I chose this title because it takes the opposite approach of All Quiet, following the highest levels of government. The non-fiction work tracks the World War Two experiences of three Americans who were critical to the British effort when that island held out the last resistance to Hitler: John G. Winant, the American ambassador to Great Britain in the war; the hard-working Edward R. Murrow, perhaps the best-known of the American radio correspondents in England; and Averell Harriman, the wealthy individual who served as the American Lend-Lease administrator for Great Britain. These men, drawn here with the novelist’s care for the entire picture, helped save Britain—and thus the Allies—from defeat at German hands while clinging as the last resistance. Olson does a remarkable job telling all of the story, the shady parts as well as the heroic (For instance, Pamela Churchill, the prime minister’s daughter-in-law, had affairs with both Harriman and Murrow.) It is most interesting to find that all was not well among the Allies, that the United States turned away from Britain soon after the guns went silent, leaving that island nation that had lost one quarter of its wealth and two thirds of its export trade. (Britain would pay off its debt to the United States in December 2006.) Likewise all was not well with these men who had worked so hard to help build the victory the Allies enjoyed, however briefly, in 1945. American presidential aide Harry Hopkins saw what was happening and wrote in his private notes, “Why should we deliberately set out to make a weak Great Britain in the next hundred years?” America, Hopkins wrote, had a moral debt to repay. “I believe that the British have saved our skins twice—in 1914 and again in 1940. They, with the French, took the brunt of the attack in the First World War, and the Germans came within a hair’s breadth of licking them both before we got in it. This time, it was Britain alone that held the fort, and they held that fort for us just as much for themselves, because we would not have had a chance to have licked Hitler had Britain fallen.”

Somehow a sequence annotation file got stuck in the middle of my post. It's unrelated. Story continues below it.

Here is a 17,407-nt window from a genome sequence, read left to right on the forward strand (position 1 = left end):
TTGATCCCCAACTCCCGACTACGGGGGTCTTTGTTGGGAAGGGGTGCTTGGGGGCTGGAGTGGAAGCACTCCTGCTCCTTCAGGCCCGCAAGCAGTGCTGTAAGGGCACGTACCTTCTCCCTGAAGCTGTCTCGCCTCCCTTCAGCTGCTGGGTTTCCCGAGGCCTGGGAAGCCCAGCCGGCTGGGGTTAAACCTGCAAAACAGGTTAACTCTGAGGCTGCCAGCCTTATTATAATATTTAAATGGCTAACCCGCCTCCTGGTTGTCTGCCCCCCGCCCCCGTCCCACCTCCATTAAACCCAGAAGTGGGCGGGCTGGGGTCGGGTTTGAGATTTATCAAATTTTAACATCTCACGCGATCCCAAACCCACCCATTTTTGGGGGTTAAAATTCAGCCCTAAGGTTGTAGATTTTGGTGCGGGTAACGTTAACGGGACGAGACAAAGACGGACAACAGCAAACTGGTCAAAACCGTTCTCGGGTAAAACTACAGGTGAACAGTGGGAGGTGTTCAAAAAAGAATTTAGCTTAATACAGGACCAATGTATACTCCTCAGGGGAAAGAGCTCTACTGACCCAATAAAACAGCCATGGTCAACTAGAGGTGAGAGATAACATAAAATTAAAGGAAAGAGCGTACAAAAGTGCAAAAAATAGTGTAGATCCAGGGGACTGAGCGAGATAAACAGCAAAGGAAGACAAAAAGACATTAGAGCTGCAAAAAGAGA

And so begins the first story in this National Book Award winning collection of short tales, with the narrator of each taking a bend on the predictable. Klay varies his storytellers, from the Marine grunt to the civilian who is tagged to start a league of . . . wait for it . . . baseball teams. That’s supposed to help the civilians appreciate just how generous Americans are, or perhaps it’s meant to show the person back in the US of A that his generosity in supplying this pastime to the war-battered people of Iraq is meant to undo all the terrible things our military is doing there. Take your pick.
This collection of short-stories takes that unconventional approach—you never know what you’re going to get when you start one. But know this: you will be affected by the terrible, powerful images, the simple performance of words that will help you see why war is one of the most brutal experiences a person, any person, can go through.